[Anón/Huici.1966:50:40:88:62:203:128 etc; Bolens. Cuisine. 1990:213; Castro. Alimentación. 1996:295; ES: Anon/Perry. Sep 5 00:ftn 126; ES: Felter. “Moschus.” May 8, 03; ES: Lord Culinary. Mar 4, 08: ES: “Musk-Mallor.” May 8, 03; ES: “Muskdeer.” May 8, 03; ES: Shamsuddín. “Aromas.” Jul 23, 05; Ibn Razin/Granja.1960:52:21-22, Ibn Zuhr/García Sánchez. 1992:111; Laza, 2002:95; Nola/Pérez. 1994:37; and Pullar. 1970:82:255]

1 batch


Date and Nut Turnovers
Photo by: Max Falkowitz
**1 musk deer follicle with secretion
12 c whole-wheat flour
2/3 c gluten flour
2 1/2 tsp yeast
5 c hot water
2 teaspoons salt
2/3 c oils
2 1/2 tsp lemon juice
1 lb dates
2 c blanched and chopped almonds
¼ c sugar
2 c honey
1 c pine kernels
1 c extra virgin olive oil
1 c chopped walnuts
a few grains of musk
¼ c rosewater

Preheat oven to 350º F


Mix seven cups of flour with the yeast and gluten flour. Stir until well blended.

Add the water and mix for one minute until the mixture is well coated and begins to resemble dough.
Combine the salt and oil, mixing thoroughly. Add lemon juice. Stir vigorously for one minute until all ingredients are well distributed throughout the dough.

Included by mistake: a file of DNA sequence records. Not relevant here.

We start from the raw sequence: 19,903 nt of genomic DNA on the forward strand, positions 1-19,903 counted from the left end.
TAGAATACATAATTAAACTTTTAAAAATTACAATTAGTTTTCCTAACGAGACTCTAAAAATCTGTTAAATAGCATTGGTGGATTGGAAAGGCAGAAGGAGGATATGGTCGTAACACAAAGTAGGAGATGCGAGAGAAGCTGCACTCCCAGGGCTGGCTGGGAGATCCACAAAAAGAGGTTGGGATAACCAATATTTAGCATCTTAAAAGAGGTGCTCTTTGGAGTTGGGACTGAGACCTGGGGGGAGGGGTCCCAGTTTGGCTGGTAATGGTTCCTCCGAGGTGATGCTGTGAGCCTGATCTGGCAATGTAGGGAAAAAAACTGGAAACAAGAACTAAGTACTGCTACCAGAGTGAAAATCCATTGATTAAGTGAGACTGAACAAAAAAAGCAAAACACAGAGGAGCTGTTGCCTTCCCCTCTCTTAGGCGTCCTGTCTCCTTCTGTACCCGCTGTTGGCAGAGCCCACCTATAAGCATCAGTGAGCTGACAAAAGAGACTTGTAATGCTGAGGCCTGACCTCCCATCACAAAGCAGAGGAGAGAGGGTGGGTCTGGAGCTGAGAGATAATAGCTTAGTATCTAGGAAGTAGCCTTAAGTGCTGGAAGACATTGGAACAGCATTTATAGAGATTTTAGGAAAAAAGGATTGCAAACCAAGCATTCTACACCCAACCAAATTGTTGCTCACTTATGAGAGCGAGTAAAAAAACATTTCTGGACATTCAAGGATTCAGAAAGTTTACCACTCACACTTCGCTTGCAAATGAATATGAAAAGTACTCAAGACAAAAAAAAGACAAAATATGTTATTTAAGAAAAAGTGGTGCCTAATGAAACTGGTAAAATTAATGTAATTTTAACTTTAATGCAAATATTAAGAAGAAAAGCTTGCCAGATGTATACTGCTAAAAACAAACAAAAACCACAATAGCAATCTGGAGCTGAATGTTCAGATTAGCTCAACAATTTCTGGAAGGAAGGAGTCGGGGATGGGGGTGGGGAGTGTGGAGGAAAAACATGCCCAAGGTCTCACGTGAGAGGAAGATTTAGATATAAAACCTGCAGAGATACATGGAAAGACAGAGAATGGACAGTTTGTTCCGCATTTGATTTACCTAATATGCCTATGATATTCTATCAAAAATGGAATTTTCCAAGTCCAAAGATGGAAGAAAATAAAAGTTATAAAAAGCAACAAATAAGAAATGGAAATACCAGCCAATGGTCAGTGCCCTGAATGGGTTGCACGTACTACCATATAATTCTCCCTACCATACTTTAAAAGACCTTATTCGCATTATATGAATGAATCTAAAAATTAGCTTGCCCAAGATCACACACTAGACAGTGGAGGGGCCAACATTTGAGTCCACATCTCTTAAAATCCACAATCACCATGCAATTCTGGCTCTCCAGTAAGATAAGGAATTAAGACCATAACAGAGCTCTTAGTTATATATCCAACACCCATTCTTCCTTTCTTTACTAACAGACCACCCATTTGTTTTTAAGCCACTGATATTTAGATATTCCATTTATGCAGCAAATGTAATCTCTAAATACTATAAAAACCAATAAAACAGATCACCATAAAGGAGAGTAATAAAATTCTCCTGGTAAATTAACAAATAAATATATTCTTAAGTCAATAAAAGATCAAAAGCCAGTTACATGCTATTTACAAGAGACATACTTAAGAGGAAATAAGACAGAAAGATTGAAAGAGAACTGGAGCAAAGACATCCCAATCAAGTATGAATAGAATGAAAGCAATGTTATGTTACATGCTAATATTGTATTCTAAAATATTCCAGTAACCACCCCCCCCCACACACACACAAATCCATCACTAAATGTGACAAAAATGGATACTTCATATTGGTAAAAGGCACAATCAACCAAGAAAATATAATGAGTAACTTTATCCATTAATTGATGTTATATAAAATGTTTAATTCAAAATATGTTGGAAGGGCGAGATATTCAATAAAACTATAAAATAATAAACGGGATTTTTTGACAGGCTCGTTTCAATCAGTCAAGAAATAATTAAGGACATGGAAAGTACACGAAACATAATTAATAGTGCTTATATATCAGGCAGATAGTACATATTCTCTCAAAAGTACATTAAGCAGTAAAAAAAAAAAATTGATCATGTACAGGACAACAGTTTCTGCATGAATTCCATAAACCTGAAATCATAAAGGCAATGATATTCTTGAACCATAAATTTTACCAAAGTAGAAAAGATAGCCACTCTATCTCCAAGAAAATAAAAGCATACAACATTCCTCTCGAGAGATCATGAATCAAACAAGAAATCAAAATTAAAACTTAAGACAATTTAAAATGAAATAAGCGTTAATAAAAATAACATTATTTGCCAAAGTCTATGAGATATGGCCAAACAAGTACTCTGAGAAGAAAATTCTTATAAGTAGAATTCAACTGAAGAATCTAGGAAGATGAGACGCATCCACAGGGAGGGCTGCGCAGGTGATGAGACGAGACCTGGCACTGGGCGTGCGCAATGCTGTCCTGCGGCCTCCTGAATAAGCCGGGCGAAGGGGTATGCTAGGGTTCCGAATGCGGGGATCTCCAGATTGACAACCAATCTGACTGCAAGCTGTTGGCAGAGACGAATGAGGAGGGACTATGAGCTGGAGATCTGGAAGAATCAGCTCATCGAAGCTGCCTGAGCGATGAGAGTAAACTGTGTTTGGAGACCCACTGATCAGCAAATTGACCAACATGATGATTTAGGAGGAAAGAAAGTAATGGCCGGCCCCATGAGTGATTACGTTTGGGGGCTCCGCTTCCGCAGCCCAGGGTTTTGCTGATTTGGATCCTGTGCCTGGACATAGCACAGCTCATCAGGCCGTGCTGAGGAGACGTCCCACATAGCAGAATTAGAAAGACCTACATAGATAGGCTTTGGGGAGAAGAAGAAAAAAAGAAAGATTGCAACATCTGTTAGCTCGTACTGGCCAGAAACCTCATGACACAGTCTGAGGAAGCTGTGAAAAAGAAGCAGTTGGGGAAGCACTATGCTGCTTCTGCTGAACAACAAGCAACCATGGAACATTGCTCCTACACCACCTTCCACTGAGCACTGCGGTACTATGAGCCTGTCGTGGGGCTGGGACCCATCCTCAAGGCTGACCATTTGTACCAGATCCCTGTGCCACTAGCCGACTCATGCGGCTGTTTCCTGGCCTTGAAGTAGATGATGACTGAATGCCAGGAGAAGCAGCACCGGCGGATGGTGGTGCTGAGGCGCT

Put in the remaining five cups of flour and beat vigorously for 6-10 minutes.

Rollout half the dough making a square the size of a serving dish.

Remove pits from dates, chop and knead until soft. Add almonds and honey. Knead until well distributed. Roll out half of this mixture making it the same size as the dough and about ¼” thick.

Put a sheet of baking parchment paper on a baking sheet. Put the dough on that. Put the date and almond mix on top. Fold the dough over to make a turnover. Pat it with oil.

When slightly brown put it on a serving plate and pour hot honey over it. Make holes in the turnover with the fingers to absorb the honey. Sprinkle with pine kernels on top and perfume with musk,